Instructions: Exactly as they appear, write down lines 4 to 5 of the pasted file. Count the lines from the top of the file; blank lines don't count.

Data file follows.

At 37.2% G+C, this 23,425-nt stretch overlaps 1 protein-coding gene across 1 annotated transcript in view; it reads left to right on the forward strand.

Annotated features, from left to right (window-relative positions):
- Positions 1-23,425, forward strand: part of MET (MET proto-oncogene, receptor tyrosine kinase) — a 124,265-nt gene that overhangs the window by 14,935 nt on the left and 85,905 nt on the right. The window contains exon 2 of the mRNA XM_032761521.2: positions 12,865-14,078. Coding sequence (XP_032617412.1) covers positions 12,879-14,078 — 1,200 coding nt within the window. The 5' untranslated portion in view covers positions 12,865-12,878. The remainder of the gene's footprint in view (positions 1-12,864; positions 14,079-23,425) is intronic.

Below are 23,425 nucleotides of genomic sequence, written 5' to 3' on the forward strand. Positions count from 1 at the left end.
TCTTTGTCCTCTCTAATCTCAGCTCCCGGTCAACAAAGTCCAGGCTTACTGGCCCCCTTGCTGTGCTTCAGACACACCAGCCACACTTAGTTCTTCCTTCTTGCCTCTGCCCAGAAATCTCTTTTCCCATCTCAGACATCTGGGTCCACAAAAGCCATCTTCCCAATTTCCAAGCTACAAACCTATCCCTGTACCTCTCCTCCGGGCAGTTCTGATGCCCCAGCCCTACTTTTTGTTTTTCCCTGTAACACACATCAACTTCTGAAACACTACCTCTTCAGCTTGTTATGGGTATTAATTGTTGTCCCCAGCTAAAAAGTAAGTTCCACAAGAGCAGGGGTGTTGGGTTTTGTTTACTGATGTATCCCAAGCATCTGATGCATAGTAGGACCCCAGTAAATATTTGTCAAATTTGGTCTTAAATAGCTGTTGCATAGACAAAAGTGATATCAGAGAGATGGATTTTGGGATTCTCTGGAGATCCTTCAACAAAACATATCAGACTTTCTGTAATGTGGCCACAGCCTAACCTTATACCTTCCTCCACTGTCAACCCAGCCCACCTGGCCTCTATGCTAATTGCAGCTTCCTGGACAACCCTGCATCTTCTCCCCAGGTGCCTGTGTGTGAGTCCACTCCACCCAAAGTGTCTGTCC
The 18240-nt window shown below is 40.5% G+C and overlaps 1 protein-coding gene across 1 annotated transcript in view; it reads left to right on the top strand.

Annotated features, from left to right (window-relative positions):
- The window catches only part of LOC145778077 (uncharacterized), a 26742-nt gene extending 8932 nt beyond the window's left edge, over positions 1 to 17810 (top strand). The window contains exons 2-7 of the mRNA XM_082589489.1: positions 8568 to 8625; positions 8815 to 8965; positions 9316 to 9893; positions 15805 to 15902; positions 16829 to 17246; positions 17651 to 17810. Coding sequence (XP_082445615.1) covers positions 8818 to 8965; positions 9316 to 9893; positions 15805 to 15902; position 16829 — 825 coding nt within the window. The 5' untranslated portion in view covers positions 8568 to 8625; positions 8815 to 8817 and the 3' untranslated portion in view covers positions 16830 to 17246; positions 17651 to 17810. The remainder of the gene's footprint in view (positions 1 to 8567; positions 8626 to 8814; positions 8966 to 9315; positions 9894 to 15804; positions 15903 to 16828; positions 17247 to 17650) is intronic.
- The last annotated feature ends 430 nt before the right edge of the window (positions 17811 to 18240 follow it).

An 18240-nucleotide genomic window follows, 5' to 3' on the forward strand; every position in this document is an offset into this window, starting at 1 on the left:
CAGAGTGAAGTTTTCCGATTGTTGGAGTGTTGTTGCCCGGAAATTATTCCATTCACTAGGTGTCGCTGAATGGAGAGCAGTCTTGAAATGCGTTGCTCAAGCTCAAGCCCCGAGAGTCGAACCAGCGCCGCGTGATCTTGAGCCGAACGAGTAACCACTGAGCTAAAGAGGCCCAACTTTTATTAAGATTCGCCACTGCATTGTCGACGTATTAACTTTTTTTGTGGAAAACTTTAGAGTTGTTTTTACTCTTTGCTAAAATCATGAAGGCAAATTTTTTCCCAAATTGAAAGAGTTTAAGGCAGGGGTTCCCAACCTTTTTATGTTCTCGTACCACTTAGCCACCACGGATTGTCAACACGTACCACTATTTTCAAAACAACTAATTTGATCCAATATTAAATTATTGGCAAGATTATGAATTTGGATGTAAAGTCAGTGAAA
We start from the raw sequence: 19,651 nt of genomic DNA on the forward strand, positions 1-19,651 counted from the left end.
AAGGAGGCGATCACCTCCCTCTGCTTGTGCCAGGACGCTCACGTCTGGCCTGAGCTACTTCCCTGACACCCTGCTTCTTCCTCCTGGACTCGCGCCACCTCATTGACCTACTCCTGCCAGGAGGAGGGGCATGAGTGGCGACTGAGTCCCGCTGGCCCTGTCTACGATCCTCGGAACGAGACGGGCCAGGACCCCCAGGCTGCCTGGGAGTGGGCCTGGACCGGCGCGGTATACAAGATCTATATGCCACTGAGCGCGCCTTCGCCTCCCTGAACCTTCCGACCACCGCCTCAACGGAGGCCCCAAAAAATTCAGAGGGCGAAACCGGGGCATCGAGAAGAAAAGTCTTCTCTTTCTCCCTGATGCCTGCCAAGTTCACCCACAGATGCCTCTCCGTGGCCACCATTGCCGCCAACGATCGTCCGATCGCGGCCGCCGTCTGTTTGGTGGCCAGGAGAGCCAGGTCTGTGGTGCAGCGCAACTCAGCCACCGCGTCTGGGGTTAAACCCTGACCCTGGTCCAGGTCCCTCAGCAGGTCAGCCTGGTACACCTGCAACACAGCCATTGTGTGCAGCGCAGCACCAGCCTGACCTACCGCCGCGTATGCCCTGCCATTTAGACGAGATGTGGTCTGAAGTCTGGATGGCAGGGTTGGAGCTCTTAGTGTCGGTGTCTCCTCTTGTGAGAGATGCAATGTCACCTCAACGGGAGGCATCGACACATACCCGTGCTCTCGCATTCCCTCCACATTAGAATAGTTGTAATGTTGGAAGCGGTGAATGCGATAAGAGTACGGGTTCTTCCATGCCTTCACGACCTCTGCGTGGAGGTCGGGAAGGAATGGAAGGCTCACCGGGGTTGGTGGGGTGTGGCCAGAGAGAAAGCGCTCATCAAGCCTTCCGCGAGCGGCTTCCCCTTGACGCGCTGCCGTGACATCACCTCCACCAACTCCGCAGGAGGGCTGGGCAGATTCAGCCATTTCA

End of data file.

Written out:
Below are 23,425 nucleotides of genomic sequence, written 5' to 3' on the forward strand. Positions count from 1 at the left end.
TCTTTGTCCTCTCTAATCTCAGCTCCCGGTCAACAAAGTCCAGGCTTACTGGCCCCCTTGCTGTGCTTCAGACACACCAGCCACACTTAGTTCTTCCTTCTTGCCTCTGCCCAGAAATCTCTTTTCCCATCTCAGACATCTGGGTCCACAAAAGCCATCTTCCCAATTTCCAAGCTACAAACCTATCCCTGTACCTCTCCTCCGGGCAGTTCTGATGCCCCAGCCCTACTTTTTGTTTTTCCCTGTAACACACATCAACTTCTGAAACACTACCTCTTCAGCTTGTTATGGGTATTAATTGTTGTCCCCAGCTAAAAAGTAAGTTCCACAAGAGCAGGGGTGTTGGGTTTTGTTTACTGATGTATCCCAAGCATCTGATGCATAGTAGGACCCCAGTAAATATTTGTCAAATTTGGTCTTAAATAGCTGTTGCATAGACAAAAGTGATATCAGAGAGATGGATTTTGGGATTCTCTGGAGATCCTTCAACAAAACATATCAGACTTTCTGTAATGTGGCCACAGCCTAACCTTATACCTTCCTCCACTGTCAACCCAGCCCACCTGGCCTCTATGCTAATTGCAGCTTCCTGGACAACCCTGCATCTTCTCCCCAGGTGCCTGTGTGTGAGTCCACTCCACCCAAAGTGTCTGTCC